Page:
Is there any historical precedence?

First, an anecdote. I was playing flag football in a spring tournament during the early 90s. I know you're thinking, "Flag football, pfff." But there were some excellent athletes playing in these games. There were receivers and defensive backs who played for BYU and the U of U, and there was even a guy who played pro quarterback for the Seahawks. I had never heard of him, but still -- I thought it was cool that I was trying to sack a guy who'd played in the NFL. While I was chasing him in the backfield, he overthrew one of his receivers and berated himself:

"Come on! Throw it like a white man!"

I remember thinking at the time that his attitude probably wasn't isolated. I imagined other pro players and coaches were saying the same kind of thing. Throw it like a white guy. There is no question that in previous generations, racial bias prevented lots of talented black kids from playing quarterback. The problem, according to conventional wisdom, was that black people weren't smart enough to play a position that required so much analysis. When I was young, I heard this and believed it to be true. I'm sure this attitude has contributed to the fact that no black quarterback has ever been considered among the greatest. Doug Williams is the only black quarterback to start for any of the winning Super Bowl teams, but he was good, not great. Warren Moon came the closest to being in the upper tier. He had a great college career at the University of Washington, leading his team to a Rose Bowl victory, but NFL folks didn't think he could play quarterback in the NFL so he went to Canada for a few years and lit it up, winning a whole bunch of Grey Cups, eh. When he finally played for the OIlers in the NFL, he was a top 5 quarterback. He had a similar career as Dan Fouts', playing in a high scoring offense that allowed him to rack up the stats, but his team went nowhere in the playoffs, so he didn't get as much acclaim as guys like John Elway and Joe Montana.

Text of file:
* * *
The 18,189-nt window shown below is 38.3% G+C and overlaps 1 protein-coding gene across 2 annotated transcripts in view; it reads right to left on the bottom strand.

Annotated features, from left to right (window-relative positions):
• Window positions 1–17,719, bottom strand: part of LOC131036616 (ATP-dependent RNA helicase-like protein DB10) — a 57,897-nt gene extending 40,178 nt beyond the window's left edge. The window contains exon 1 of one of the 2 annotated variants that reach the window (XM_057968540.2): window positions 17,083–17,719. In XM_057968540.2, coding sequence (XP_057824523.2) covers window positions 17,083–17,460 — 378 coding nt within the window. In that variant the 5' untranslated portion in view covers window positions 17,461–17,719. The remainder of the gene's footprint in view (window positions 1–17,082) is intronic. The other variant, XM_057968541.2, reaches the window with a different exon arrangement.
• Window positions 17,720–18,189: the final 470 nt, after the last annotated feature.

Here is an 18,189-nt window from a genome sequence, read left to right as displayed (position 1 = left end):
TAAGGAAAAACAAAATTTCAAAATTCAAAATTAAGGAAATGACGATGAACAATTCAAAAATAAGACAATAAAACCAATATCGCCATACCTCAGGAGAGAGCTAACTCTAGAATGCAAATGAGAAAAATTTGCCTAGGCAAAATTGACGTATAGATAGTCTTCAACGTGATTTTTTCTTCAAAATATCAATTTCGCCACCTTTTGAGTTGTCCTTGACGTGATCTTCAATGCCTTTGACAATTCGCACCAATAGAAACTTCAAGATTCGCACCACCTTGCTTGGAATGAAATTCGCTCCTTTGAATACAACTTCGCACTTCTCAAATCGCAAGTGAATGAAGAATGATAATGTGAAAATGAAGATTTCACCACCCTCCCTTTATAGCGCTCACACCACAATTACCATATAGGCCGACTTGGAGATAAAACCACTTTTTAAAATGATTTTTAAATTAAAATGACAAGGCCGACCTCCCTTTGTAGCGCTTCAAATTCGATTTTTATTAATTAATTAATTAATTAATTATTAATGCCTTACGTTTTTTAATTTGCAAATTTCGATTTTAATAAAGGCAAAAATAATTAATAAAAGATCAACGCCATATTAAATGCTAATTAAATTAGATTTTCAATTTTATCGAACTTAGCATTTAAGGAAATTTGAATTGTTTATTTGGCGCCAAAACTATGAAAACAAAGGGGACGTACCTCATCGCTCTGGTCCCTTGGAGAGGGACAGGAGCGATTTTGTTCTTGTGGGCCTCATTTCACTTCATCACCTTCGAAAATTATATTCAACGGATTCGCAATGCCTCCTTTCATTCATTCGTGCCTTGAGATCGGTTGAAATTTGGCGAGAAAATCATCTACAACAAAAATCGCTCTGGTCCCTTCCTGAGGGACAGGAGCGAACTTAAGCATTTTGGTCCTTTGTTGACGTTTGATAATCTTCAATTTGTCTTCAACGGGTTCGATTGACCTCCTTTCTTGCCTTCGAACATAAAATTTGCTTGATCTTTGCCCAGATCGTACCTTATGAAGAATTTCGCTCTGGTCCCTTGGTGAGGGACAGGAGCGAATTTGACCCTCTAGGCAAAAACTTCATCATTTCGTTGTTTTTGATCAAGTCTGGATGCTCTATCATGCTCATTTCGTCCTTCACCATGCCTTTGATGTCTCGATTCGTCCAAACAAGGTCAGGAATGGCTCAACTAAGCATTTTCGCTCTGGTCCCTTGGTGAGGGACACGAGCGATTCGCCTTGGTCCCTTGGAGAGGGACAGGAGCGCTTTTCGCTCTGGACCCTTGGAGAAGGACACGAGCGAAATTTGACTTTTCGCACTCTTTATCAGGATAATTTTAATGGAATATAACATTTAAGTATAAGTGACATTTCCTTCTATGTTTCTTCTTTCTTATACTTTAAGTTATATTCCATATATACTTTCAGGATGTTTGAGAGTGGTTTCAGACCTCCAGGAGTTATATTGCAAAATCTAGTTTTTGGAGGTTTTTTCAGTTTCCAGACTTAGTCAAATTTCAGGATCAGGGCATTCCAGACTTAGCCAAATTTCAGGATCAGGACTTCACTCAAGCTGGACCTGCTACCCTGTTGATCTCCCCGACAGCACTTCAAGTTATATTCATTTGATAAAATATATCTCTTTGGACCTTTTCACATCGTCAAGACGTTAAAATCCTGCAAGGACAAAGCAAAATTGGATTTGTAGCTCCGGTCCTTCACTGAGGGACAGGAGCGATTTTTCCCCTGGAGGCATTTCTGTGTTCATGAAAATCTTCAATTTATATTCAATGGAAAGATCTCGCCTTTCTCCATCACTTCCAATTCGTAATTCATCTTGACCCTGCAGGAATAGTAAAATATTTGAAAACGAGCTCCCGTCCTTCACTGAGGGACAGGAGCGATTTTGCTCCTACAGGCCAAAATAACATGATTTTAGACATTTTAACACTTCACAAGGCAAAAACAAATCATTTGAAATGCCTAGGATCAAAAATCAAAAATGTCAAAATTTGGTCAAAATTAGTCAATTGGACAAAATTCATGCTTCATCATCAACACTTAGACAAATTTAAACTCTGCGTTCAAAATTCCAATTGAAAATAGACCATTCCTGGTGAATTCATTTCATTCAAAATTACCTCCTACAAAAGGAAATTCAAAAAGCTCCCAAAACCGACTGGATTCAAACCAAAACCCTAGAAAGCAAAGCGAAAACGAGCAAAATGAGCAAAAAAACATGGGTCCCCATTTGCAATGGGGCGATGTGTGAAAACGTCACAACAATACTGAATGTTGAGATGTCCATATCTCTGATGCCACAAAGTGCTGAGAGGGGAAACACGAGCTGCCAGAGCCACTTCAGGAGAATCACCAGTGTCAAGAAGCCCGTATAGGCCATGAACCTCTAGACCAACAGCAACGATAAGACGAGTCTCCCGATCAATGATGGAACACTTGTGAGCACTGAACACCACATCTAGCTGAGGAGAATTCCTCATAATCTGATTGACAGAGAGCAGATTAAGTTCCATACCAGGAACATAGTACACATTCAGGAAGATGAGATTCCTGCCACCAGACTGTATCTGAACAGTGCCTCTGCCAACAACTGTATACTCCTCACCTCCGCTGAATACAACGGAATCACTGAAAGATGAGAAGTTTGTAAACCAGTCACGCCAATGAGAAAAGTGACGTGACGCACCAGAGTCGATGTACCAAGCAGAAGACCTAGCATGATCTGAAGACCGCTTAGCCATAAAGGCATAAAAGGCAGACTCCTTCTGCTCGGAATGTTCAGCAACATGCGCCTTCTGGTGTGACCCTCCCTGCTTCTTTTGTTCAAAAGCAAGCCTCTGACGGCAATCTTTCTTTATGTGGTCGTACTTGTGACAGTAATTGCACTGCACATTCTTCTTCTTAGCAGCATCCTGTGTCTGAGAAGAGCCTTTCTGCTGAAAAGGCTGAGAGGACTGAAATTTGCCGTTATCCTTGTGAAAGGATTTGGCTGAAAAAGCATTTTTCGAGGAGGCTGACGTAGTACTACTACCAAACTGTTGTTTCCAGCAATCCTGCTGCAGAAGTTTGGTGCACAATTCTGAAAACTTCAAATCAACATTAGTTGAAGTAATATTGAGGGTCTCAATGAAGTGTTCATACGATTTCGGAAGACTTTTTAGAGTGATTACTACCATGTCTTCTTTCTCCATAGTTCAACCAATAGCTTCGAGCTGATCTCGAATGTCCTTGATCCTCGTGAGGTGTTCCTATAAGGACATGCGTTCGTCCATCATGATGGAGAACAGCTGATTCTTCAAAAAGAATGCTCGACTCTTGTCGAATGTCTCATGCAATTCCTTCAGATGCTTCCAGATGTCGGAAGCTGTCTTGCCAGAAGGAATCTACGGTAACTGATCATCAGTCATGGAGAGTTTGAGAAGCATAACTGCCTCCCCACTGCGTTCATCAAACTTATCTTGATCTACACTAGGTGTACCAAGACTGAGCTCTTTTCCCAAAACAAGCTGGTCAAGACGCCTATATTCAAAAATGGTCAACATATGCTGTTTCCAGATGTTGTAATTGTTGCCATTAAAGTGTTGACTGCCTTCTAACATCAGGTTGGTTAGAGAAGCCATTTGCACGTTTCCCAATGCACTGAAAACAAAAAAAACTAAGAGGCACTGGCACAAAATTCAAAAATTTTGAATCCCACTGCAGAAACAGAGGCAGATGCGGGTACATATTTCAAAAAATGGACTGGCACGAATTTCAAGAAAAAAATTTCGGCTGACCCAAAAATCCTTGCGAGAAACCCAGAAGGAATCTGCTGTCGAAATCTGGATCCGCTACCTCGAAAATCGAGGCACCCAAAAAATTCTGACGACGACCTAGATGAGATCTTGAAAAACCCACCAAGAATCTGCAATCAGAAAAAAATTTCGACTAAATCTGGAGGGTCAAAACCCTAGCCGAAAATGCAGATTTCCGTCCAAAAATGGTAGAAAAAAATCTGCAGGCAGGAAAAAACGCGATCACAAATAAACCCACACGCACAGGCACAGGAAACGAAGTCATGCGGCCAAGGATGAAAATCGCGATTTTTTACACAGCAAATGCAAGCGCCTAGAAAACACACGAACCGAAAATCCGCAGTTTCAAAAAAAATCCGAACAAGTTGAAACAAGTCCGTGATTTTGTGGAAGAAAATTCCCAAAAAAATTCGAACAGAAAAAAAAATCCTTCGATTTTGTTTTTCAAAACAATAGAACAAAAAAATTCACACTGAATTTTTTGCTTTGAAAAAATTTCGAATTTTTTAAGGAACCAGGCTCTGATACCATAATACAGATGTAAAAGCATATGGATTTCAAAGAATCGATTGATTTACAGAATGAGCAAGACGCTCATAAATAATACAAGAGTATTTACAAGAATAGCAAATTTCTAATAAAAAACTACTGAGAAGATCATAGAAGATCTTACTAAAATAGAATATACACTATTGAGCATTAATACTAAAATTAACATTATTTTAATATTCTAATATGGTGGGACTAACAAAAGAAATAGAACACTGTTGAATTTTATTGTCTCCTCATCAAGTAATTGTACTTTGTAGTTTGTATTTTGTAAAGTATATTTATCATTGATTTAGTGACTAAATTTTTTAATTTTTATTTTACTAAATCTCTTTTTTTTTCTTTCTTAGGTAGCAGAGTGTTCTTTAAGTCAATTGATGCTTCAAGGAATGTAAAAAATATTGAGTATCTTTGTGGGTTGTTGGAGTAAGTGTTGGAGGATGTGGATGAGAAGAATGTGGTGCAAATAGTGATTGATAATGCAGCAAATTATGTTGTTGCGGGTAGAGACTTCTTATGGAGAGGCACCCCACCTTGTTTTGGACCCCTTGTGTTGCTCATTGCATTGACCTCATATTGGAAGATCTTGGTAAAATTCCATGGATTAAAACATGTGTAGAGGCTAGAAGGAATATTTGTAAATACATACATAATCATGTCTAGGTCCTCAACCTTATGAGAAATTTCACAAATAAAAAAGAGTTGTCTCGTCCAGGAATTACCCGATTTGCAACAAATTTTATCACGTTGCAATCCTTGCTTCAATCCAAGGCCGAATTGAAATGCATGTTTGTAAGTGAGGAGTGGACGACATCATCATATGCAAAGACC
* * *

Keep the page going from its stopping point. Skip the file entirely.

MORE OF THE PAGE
Why would McNabb say this now?

McNabb is feeling serious pressure that he might lose his job. One contributing factor to his insecurity is the fact that he sucks this year. In that Monday night game against the Redskins, he was awful, missing open receivers way too often. He was the main reason the offense was sputtering. Last year, the Eagles looked like they were out of the playoff picture halfway through the season. McNabb got injured, and when the backup quarterback took over, the team won a bunch of games and snuck into the playoffs. They did better with a backup quarterback than with their star quarterback. To make matters worse (for McNabb), the Eagles drafted a quarterback in the first round of the draft and cut their popular team leader on defense. McNabb grumbled publicly about both of these moves. He's insecure and shaky right now. It doesn't help that he plays in Philadelphia, which is Greek for "city of hate" (delphi=city, philos = hate). Philadelphia fans are the meanest, nastiest fans anywhere. Plus, McNabb is also struggling to recover from a serious knee injury.